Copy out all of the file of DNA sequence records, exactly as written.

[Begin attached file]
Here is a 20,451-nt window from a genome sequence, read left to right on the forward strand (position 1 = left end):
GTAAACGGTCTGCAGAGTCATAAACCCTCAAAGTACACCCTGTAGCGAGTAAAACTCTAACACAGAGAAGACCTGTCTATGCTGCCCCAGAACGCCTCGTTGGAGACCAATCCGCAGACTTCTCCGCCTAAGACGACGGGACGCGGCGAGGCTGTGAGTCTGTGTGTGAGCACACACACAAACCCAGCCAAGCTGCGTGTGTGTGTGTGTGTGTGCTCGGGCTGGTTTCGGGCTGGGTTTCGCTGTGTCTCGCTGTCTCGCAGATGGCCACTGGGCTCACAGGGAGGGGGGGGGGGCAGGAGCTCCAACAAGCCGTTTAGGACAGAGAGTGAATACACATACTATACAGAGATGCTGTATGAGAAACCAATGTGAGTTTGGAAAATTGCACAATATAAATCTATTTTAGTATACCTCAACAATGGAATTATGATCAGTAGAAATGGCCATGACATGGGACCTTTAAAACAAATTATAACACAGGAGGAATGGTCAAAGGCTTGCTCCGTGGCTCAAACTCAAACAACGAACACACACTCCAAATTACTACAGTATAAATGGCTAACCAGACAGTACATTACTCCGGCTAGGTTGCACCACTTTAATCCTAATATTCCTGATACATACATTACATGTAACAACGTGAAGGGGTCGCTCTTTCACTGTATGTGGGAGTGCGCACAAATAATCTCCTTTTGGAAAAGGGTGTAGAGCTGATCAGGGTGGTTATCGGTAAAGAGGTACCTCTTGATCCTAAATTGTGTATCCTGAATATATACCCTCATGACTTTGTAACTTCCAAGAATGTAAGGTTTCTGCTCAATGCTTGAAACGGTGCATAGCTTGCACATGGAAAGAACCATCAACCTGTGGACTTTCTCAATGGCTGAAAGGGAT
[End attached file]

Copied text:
Here is a 20,451-nt window from a genome sequence, read left to right on the forward strand (position 1 = left end):
GTAAACGGTCTGCAGAGTCATAAACCCTCAAAGTACACCCTGTAGCGAGTAAAACTCTAACACAGAGAAGACCTGTCTATGCTGCCCCAGAACGCCTCGTTGGAGACCAATCCGCAGACTTCTCCGCCTAAGACGACGGGACGCGGCGAGGCTGTGAGTCTGTGTGTGAGCACACACACAAACCCAGCCAAGCTGCGTGTGTGTGTGTGTGTGTGCTCGGGCTGGTTTCGGGCTGGGTTTCGCTGTGTCTCGCTGTCTCGCAGATGGCCACTGGGCTCACAGGGAGGGGGGGGGGGCAGGAGCTCCAACAAGCCGTTTAGGACAGAGAGTGAATACACATACTATACAGAGATGCTGTATGAGAAACCAATGTGAGTTTGGAAAATTGCACAATATAAATCTATTTTAGTATACCTCAACAATGGAATTATGATCAGTAGAAATGGCCATGACATGGGACCTTTAAAACAAATTATAACACAGGAGGAATGGTCAAAGGCTTGCTCCGTGGCTCAAACTCAAACAACGAACACACACTCCAAATTACTACAGTATAAATGGCTAACCAGACAGTACATTACTCCGGCTAGGTTGCACCACTTTAATCCTAATATTCCTGATACATACATTACATGTAACAACGTGAAGGGGTCGCTCTTTCACTGTATGTGGGAGTGCGCACAAATAATCTCCTTTTGGAAAAGGGTGTAGAGCTGATCAGGGTGGTTATCGGTAAAGAGGTACCTCTTGATCCTAAATTGTGTATCCTGAATATATACCCTCATGACTTTGTAACTTCCAAGAATGTAAGGTTTCTGCTCAATGCTTGAAACGGTGCATAGCTTGCACATGGAAAGAACCATCAACCTGTGGACTTTCTCAATGGCTGAAAGGGAT